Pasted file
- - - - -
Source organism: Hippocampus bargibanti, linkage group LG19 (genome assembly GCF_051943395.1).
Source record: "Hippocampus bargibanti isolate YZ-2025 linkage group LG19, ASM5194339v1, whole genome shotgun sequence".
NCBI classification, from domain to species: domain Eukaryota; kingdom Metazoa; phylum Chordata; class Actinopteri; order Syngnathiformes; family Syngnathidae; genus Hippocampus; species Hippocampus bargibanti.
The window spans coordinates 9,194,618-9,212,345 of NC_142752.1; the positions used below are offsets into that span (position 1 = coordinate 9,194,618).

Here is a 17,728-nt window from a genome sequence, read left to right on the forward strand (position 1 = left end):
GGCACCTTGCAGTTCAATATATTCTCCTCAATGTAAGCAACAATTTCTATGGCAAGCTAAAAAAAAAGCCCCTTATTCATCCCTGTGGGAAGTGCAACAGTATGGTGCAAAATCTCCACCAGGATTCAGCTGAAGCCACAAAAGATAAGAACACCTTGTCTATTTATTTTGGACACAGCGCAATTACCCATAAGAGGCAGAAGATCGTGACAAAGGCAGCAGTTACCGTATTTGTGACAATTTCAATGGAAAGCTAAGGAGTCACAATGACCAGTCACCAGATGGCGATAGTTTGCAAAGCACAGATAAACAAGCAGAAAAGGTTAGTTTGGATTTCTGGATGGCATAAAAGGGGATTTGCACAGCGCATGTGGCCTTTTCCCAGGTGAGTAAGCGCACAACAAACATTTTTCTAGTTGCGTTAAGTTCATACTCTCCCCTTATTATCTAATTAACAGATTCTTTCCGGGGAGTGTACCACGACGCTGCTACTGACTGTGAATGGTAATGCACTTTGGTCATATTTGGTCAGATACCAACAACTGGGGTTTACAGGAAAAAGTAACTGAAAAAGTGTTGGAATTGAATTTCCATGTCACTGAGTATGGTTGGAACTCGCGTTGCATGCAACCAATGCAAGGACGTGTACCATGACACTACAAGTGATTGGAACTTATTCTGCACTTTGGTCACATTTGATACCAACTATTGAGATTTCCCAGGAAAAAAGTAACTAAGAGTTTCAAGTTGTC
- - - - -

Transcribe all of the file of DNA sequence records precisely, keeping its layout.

Source organism: Hippocampus bargibanti, linkage group LG19 (genome assembly GCF_051943395.1).
Source record: "Hippocampus bargibanti isolate YZ-2025 linkage group LG19, ASM5194339v1, whole genome shotgun sequence".
NCBI classification, from domain to species: domain Eukaryota; kingdom Metazoa; phylum Chordata; class Actinopteri; order Syngnathiformes; family Syngnathidae; genus Hippocampus; species Hippocampus bargibanti.
The window spans coordinates 9,194,618-9,212,345 of NC_142752.1; the positions used below are offsets into that span (position 1 = coordinate 9,194,618).

Here is a 17,728-nt window from a genome sequence, read left to right on the forward strand (position 1 = left end):
GGCACCTTGCAGTTCAATATATTCTCCTCAATGTAAGCAACAATTTCTATGGCAAGCTAAAAAAAAAGCCCCTTATTCATCCCTGTGGGAAGTGCAACAGTATGGTGCAAAATCTCCACCAGGATTCAGCTGAAGCCACAAAAGATAAGAACACCTTGTCTATTTATTTTGGACACAGCGCAATTACCCATAAGAGGCAGAAGATCGTGACAAAGGCAGCAGTTACCGTATTTGTGACAATTTCAATGGAAAGCTAAGGAGTCACAATGACCAGTCACCAGATGGCGATAGTTTGCAAAGCACAGATAAACAAGCAGAAAAGGTTAGTTTGGATTTCTGGATGGCATAAAAGGGGATTTGCACAGCGCATGTGGCCTTTTCCCAGGTGAGTAAGCGCACAACAAACATTTTTCTAGTTGCGTTAAGTTCATACTCTCCCCTTATTATCTAATTAACAGATTCTTTCCGGGGAGTGTACCACGACGCTGCTACTGACTGTGAATGGTAATGCACTTTGGTCATATTTGGTCAGATACCAACAACTGGGGTTTACAGGAAAAAGTAACTGAAAAAGTGTTGGAATTGAATTTCCATGTCACTGAGTATGGTTGGAACTCGCGTTGCATGCAACCAATGCAAGGACGTGTACCATGACACTACAAGTGATTGGAACTTATTCTGCACTTTGGTCACATTTGATACCAACTATTGAGATTTCCCAGGAAAAAAGTAACTAAGAGTTTCAAGTTGTC